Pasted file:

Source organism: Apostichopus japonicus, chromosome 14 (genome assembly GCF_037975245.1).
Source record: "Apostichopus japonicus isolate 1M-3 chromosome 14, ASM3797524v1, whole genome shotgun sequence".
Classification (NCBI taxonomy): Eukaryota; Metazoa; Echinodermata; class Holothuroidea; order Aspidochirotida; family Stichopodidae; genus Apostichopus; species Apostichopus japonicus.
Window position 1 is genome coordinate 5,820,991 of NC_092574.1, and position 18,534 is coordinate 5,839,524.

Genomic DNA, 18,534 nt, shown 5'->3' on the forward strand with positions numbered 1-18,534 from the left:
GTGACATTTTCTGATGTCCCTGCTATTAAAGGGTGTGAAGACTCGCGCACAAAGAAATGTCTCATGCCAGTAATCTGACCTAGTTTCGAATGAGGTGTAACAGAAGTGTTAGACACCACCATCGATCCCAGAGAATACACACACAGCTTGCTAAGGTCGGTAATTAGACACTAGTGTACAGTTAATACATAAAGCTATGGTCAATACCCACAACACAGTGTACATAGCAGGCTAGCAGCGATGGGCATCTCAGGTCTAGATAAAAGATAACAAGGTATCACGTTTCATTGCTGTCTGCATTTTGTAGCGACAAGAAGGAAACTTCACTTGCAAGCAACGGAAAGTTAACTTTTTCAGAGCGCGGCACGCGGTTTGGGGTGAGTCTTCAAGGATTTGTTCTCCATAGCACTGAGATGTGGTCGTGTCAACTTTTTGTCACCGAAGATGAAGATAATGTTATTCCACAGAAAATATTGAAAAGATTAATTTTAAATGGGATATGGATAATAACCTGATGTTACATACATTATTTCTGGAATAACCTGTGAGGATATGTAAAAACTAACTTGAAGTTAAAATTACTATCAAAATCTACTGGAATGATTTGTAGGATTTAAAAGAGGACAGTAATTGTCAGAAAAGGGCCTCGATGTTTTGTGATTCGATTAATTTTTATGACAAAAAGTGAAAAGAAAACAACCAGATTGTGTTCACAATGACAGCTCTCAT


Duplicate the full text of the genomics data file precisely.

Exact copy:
Source organism: Apostichopus japonicus, chromosome 14 (genome assembly GCF_037975245.1).
Source record: "Apostichopus japonicus isolate 1M-3 chromosome 14, ASM3797524v1, whole genome shotgun sequence".
Classification (NCBI taxonomy): Eukaryota; Metazoa; Echinodermata; class Holothuroidea; order Aspidochirotida; family Stichopodidae; genus Apostichopus; species Apostichopus japonicus.
Window position 1 is genome coordinate 5,820,991 of NC_092574.1, and position 18,534 is coordinate 5,839,524.

Genomic DNA, 18,534 nt, shown 5'->3' on the forward strand with positions numbered 1-18,534 from the left:
GTGACATTTTCTGATGTCCCTGCTATTAAAGGGTGTGAAGACTCGCGCACAAAGAAATGTCTCATGCCAGTAATCTGACCTAGTTTCGAATGAGGTGTAACAGAAGTGTTAGACACCACCATCGATCCCAGAGAATACACACACAGCTTGCTAAGGTCGGTAATTAGACACTAGTGTACAGTTAATACATAAAGCTATGGTCAATACCCACAACACAGTGTACATAGCAGGCTAGCAGCGATGGGCATCTCAGGTCTAGATAAAAGATAACAAGGTATCACGTTTCATTGCTGTCTGCATTTTGTAGCGACAAGAAGGAAACTTCACTTGCAAGCAACGGAAAGTTAACTTTTTCAGAGCGCGGCACGCGGTTTGGGGTGAGTCTTCAAGGATTTGTTCTCCATAGCACTGAGATGTGGTCGTGTCAACTTTTTGTCACCGAAGATGAAGATAATGTTATTCCACAGAAAATATTGAAAAGATTAATTTTAAATGGGATATGGATAATAACCTGATGTTACATACATTATTTCTGGAATAACCTGTGAGGATATGTAAAAACTAACTTGAAGTTAAAATTACTATCAAAATCTACTGGAATGATTTGTAGGATTTAAAAGAGGACAGTAATTGTCAGAAAAGGGCCTCGATGTTTTGTGATTCGATTAATTTTTATGACAAAAAGTGAAAAGAAAACAACCAGATTGTGTTCACAATGACAGCTCTCAT